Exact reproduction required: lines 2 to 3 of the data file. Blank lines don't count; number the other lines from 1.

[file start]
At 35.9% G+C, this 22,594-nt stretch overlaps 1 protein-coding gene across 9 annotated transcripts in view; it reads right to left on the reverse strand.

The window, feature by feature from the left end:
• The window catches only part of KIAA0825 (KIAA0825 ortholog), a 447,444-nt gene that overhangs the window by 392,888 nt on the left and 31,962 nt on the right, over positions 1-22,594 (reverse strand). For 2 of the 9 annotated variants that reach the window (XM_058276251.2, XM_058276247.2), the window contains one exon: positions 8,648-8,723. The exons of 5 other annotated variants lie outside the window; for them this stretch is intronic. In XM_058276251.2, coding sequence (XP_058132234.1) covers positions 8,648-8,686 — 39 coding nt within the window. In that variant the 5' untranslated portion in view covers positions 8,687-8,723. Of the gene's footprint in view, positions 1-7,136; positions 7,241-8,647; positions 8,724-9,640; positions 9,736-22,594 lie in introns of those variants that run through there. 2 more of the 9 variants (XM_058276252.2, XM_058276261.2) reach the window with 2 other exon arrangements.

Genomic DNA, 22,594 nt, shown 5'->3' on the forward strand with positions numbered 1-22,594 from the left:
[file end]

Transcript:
The window, feature by feature from the left end:
• The window catches only part of KIAA0825 (KIAA0825 ortholog), a 447,444-nt gene that overhangs the window by 392,888 nt on the left and 31,962 nt on the right, over positions 1-22,594 (reverse strand). For 2 of the 9 annotated variants that reach the window (XM_058276251.2, XM_058276247.2), the window contains one exon: positions 8,648-8,723. The exons of 5 other annotated variants lie outside the window; for them this stretch is intronic. In XM_058276251.2, coding sequence (XP_058132234.1) covers positions 8,648-8,686 — 39 coding nt within the window. In that variant the 5' untranslated portion in view covers positions 8,687-8,723. Of the gene's footprint in view, positions 1-7,136; positions 7,241-8,647; positions 8,724-9,640; positions 9,736-22,594 lie in introns of those variants that run through there. 2 more of the 9 variants (XM_058276252.2, XM_058276261.2) reach the window with 2 other exon arrangements.